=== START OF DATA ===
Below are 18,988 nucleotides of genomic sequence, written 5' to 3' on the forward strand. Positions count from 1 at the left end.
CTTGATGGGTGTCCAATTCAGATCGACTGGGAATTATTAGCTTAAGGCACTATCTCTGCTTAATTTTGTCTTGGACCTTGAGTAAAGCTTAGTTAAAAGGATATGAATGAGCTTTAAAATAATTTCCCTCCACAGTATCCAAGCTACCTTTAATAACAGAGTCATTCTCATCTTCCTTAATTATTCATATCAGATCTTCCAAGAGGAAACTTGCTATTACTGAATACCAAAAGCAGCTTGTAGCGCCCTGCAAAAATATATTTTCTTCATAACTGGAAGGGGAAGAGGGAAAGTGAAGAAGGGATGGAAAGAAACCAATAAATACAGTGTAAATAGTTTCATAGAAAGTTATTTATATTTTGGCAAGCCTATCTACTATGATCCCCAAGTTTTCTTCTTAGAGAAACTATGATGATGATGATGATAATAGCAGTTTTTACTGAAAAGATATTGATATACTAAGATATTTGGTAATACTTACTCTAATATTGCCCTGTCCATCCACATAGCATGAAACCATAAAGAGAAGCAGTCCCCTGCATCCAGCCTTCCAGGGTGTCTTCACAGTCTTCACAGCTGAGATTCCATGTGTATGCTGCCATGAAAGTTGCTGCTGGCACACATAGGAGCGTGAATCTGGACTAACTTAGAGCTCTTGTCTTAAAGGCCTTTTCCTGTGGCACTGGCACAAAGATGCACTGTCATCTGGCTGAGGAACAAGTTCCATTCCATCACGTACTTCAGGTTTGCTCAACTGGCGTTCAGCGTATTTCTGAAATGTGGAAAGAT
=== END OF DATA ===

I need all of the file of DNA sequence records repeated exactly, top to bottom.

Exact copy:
Below are 18,988 nucleotides of genomic sequence, written 5' to 3' on the forward strand. Positions count from 1 at the left end.
CTTGATGGGTGTCCAATTCAGATCGACTGGGAATTATTAGCTTAAGGCACTATCTCTGCTTAATTTTGTCTTGGACCTTGAGTAAAGCTTAGTTAAAAGGATATGAATGAGCTTTAAAATAATTTCCCTCCACAGTATCCAAGCTACCTTTAATAACAGAGTCATTCTCATCTTCCTTAATTATTCATATCAGATCTTCCAAGAGGAAACTTGCTATTACTGAATACCAAAAGCAGCTTGTAGCGCCCTGCAAAAATATATTTTCTTCATAACTGGAAGGGGAAGAGGGAAAGTGAAGAAGGGATGGAAAGAAACCAATAAATACAGTGTAAATAGTTTCATAGAAAGTTATTTATATTTTGGCAAGCCTATCTACTATGATCCCCAAGTTTTCTTCTTAGAGAAACTATGATGATGATGATGATAATAGCAGTTTTTACTGAAAAGATATTGATATACTAAGATATTTGGTAATACTTACTCTAATATTGCCCTGTCCATCCACATAGCATGAAACCATAAAGAGAAGCAGTCCCCTGCATCCAGCCTTCCAGGGTGTCTTCACAGTCTTCACAGCTGAGATTCCATGTGTATGCTGCCATGAAAGTTGCTGCTGGCACACATAGGAGCGTGAATCTGGACTAACTTAGAGCTCTTGTCTTAAAGGCCTTTTCCTGTGGCACTGGCACAAAGATGCACTGTCATCTGGCTGAGGAACAAGTTCCATTCCATCACGTACTTCAGGTTTGCTCAACTGGCGTTCAGCGTATTTCTGAAATGTGGAAAGAT